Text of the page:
After getting his bachelor’s degree in 1982, Sasso entered the Indiana University School of Medicine, and later did his residency in orthopedic surgery at the University of Texas Medical School in Houston.
During a fellowship at Northwestern University in Chicago, Sasso noticed that surgeons had a difficult time tending certain spinal fractures and were still using primitive methods, such as wires, rods and big hooks.
“Nothing made sense,” Sasso told Wabash magazine. “Nothing worked. I’m training with these world experts and they say, ‘Oh yeah, this is the way we do things.’ I think, ‘This is the most ridiculous way.’”
So he soon began experimenting with a new system of his own. In 1994, Sasso and an engineer, Dan Justin, filed a patent application for a spine-implant device, involving screws and rods that would provide stability in the upper neck.
Around the same time, Sasso formed a start-up company, See LLC, with his brother and father-in-law, to manage his intellectual property. He and Justin were issued a patent in 1997.
They initially had trouble getting medical device companies interested in the invention because there were no similar surgical systems on the market, according to court papers filed by Sasso.
But Sasso finally had a breakthrough after being introduced to Robert Compton, an Indiana venture capitalist who was president of Sofamor Danek Group, a maker of spinal instruments based in Memphis, Tennessee, that had operations in Warsaw.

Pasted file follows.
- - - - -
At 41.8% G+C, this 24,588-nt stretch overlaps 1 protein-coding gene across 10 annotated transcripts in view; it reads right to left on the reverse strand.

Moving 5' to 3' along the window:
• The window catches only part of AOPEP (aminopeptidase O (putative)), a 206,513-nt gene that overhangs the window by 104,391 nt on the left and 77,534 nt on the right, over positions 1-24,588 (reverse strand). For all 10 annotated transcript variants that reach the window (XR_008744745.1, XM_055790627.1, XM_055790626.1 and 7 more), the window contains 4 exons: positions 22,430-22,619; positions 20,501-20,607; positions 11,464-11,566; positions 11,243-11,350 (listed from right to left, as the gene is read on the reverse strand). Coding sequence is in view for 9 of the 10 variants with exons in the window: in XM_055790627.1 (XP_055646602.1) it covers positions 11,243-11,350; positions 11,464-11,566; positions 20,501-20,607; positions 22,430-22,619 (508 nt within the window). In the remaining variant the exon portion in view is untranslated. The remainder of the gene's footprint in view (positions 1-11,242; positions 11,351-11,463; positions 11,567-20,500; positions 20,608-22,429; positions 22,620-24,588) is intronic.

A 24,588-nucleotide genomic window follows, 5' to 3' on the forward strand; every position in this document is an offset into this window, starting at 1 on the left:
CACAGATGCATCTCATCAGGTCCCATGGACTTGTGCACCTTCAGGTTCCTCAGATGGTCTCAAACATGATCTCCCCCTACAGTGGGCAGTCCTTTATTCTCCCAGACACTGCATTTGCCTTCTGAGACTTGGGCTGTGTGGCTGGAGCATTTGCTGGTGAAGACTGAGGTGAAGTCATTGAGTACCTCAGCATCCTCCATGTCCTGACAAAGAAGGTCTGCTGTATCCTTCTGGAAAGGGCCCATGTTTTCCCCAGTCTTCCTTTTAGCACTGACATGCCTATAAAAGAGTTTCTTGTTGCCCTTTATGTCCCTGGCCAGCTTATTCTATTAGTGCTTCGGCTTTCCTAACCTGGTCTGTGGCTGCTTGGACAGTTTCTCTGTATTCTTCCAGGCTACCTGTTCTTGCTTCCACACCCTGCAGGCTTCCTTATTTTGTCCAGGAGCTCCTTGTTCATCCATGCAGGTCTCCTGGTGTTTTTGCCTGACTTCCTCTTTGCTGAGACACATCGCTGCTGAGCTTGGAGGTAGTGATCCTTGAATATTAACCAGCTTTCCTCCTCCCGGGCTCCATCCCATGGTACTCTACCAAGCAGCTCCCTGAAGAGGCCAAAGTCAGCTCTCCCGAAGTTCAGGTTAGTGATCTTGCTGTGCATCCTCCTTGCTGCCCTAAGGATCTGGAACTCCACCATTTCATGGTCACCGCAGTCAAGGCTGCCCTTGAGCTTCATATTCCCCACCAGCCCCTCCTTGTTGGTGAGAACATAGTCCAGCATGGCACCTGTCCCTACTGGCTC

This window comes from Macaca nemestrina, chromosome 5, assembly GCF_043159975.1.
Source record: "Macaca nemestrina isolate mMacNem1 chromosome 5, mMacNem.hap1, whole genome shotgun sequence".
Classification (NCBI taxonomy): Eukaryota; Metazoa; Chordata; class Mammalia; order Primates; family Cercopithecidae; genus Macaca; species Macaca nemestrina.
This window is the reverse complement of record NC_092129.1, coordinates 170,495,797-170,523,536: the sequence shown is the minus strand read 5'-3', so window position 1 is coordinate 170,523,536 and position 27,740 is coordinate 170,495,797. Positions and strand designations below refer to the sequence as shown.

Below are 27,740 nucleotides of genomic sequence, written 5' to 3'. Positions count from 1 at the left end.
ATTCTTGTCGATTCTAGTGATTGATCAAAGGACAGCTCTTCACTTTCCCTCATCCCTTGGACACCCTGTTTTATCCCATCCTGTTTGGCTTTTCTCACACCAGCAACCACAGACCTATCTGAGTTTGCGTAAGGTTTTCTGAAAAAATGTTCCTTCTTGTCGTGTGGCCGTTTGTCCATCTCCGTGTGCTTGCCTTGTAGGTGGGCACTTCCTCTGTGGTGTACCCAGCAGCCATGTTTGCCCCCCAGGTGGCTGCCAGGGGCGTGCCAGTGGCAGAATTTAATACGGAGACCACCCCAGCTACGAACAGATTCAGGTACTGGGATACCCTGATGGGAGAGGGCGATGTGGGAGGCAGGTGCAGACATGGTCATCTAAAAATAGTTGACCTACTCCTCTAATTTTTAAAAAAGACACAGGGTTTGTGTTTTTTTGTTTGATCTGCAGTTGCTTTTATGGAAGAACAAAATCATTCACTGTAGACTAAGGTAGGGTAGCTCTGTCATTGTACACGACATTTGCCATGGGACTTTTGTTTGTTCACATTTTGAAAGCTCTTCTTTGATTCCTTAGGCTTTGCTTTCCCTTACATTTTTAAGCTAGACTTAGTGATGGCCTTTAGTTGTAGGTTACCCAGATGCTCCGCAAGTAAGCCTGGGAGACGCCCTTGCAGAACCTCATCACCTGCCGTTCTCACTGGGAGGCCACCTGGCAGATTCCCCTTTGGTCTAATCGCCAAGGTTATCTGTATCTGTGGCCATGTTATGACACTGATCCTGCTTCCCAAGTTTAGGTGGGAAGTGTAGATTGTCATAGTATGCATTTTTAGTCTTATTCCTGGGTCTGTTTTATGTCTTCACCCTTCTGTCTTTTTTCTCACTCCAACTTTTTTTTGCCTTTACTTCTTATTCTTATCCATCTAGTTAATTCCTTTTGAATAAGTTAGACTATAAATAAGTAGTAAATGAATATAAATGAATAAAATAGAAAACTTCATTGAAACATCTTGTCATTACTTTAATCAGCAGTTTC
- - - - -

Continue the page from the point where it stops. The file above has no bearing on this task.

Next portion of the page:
Compton is well-known in Indiana as one of the early financial backers of the email-marketing firm ExactTarget, which was cofounded by Sasso’s brothers-in-law, Scott Dorsey and Chris Baggott. See LLC transferred its intellectual property rights to Sofamor Danek in return for $100,000 in cash, 1,500 shares of stock, and royalties.
Just a year later, Sofamor Danek Group was acquired by Medtronic for $3.3 billion, and in the ensuing years, Sasso entered into several agreements with Medtronic for a series of medical devices related to spinal stabilization.
Medtronic would grow over the years, helped by a series of additional acquisitions, into the most dominant company in the $7.7 billion U.S. spinal implant industry. In 2017, it controlled nearly one-third of market sales, according to research by SpineUniverse, a trade publication.
Sasso negotiated a series of product and consulting contracts with Medtronic and saw some of his inventions catch on quickly.
In 2000, Sasso, two other doctors and engineers at Medtronic were issued a patent for a “posterior rod system” for cervical surgeries. Medtronic marketed the system under the name Vertex.
“Vertex quickly enjoyed huge commercial success,” Sasso’s lawsuit said, now ringing up an estimated $200 million in annual sales in the United States.
In 2001, Sasso co-founded his current practice, Indiana Spine Group, which operates out of a standalone building in Carmel, with additional locations in Kokomo and Greenwood. The practice is not a party to the dispute with Medtronic.
For decades, surgeons and orthopedic companies have teamed up to invent and launch a wide array of products. In many cases, the surgeons came up with ideas for better instruments or devices, sometimes frustrated by shortcomings in available technology. Then the surgeons sold the inventions to large companies, where engineers and manufacturing specialists added final touches and made the products.